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"Stevenote" is a colloquial term for the keynote speeches given by Steve Jobs, who was the former CEO of Apple, at events such as the Worldwide Developers Conference and previously the Macworld and Apple Expos. Because most Apple product releases were first revealed to the public in these keynotes, 'Stevenotes' often caused substantial swings in Apple's stock price.
Jobs's final Stevenote was delivered on June 6, 2011 in which he announced iCloud, Apple's new cloud service. OS X Lion and iOS 5 were also announced that day. This was his last public appearance before his resignation as Apple's CEO on August 24, 2011 and death on October 5, 2011. New CEO Tim Cook currently gives Stevenotes, which began with the announcement of the iPhone 4S, one day before Jobs's death.
In late 1996, Apple purchased NeXT, and Steve Jobs returned to Apple after a 12-year hiatus following his forced resignation from the company in 1985. In mid-1997, he gave a keynote address in which he presented a detailed report on the company's status. The keynote featured an appearance by Microsoft CEO Bill Gates by satellite. Jobs announced a partnership with Microsoft comprising several key agreements that, according to Jobs, would benefit Apple and allow it to recover from its prolonged decline during the early and mid-1990s. Two major announcements were made during the keynote: first, that the next major release of Microsoft Office, Office 98, would be developed for the Macintosh, and second, that Microsoft's Internet Explorer web browser would be the default browser on all Macintosh computers. Despite heckling from the audience, Jobs explained why the partnership was favourable to Apple:
|“||The era of setting this up as a competition between Apple and Microsoft is over, as far as I'm concerned. This is about getting Apple healthy, and this is about Apple being able to make incredibly great contributions to the industry to get healthy and prosper again.||”|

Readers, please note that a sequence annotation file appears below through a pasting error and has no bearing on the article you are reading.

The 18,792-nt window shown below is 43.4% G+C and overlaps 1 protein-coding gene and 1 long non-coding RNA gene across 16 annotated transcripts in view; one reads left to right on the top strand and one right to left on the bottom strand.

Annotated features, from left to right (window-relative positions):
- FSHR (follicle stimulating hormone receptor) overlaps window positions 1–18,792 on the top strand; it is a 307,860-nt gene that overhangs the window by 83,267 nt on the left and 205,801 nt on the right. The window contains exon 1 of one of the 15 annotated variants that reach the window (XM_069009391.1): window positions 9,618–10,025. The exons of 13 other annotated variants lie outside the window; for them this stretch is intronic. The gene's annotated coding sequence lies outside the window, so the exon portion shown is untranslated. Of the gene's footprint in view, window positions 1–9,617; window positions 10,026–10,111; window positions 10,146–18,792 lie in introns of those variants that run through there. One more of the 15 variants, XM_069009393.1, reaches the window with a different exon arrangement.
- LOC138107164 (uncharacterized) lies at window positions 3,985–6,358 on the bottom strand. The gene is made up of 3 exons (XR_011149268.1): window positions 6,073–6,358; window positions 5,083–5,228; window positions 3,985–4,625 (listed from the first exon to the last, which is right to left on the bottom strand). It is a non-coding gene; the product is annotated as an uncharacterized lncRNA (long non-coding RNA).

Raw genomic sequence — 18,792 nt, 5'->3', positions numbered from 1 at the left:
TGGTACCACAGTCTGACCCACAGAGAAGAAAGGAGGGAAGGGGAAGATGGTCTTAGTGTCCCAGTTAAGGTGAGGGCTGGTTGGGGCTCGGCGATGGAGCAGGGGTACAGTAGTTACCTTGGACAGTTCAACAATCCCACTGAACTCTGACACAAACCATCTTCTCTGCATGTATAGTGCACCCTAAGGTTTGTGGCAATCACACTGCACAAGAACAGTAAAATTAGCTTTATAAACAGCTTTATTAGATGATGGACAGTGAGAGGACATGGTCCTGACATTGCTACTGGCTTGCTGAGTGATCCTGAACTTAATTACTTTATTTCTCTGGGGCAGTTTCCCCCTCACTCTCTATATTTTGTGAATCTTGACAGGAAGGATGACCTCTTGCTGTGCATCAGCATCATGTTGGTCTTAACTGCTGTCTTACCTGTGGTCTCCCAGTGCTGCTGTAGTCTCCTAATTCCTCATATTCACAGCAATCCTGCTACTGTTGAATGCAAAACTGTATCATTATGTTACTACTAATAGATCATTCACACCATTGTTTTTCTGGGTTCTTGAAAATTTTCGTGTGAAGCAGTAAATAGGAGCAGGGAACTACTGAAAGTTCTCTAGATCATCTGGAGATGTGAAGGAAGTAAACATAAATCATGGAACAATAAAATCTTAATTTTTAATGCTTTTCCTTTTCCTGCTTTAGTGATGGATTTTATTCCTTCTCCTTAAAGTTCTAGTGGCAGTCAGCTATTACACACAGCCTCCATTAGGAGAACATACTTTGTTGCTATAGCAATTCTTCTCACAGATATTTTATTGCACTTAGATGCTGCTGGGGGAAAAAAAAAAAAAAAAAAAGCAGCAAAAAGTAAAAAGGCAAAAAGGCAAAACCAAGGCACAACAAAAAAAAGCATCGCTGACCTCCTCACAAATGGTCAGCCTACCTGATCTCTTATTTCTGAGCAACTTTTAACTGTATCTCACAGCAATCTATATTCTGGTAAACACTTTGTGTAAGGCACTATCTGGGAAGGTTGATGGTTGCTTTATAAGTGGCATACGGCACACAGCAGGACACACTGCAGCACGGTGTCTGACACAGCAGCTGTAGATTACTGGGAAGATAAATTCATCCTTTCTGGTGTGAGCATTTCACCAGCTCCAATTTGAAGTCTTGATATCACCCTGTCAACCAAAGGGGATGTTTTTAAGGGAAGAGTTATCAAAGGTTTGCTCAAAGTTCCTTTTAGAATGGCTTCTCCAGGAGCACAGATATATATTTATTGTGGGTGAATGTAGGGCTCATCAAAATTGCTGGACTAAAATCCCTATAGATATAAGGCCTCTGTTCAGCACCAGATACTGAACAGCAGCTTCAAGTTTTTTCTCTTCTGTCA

Since then, Jobs gave keynote addresses at various trade expositions and conferences at least once a year, during which he announced updates to current Apple products or demonstrated new products and services. Nearly every major product upgrade or announcement during the last ten years has been made during a Stevenote. Among the products announced in Stevenotes are the original iMac all-in-one desktop computer in 1998, the clamshell iBook in 1999, the Mac OS X operating system in 2000, the iPod music player in 2001, the iPhone smartphone in 2007, and the iPad tablet in 2010.
The "Stevenote" Address 
At the 1998 WWDC keynote, Steve Jobs announced that Apple Inc. was back on track. He reviewed the turnover rate at Apple and spoke about the changes in their distribution system. Steve spoke about apple.com, their online store. He said that Apple had sold 500,000 Power Macintosh G3 in the first six months. He covered the new PowerBook G3. Steve then showed the "Steamroller" commercial. As for the consumer market, Apple had 10,000,000 in consumer's home at the current time. Education had 6 million installed users. Steve discussed the iMac and QuickTime. He stated that the International Organization for Standardization adopted QuickTime file format as basis for MPEG 4. Steve said they would be adding Internet 'Live' Streaming (Real-time Transport Protocol) to QuickTime 3.0 when it was released in the fall of 1998. Steve introduced Peter Hoddie, the chief architect of QuickTime. Steve spoke about the three things they wanted to do with Java (programming language): Unify the Java Virtual Machine, Make it compatible, and Make it fast. He announced Apple's strategy for Mac OS X. He said that the 6,000+ good Application programming interfaces would now be called Carbon (API). Steve announced Mac OS 8 Codename Sonata would be released in the Third Quarter 1999. Rhapsody (operating system) 1.0 would be released in Third Quarter 1998. Steve introduced Avadis Tevanian to demo Carbon. Avie introduced Ben Waldman, the General Manager of the Macintosh Business Unit at Microsoft. Avie introduced Norm Meyrowitz, President of Macromedia Products. Avie introduced Greg Gilley, Vice President of Graphics Applications Development at Adobe Systems. Greg demoed Photoshop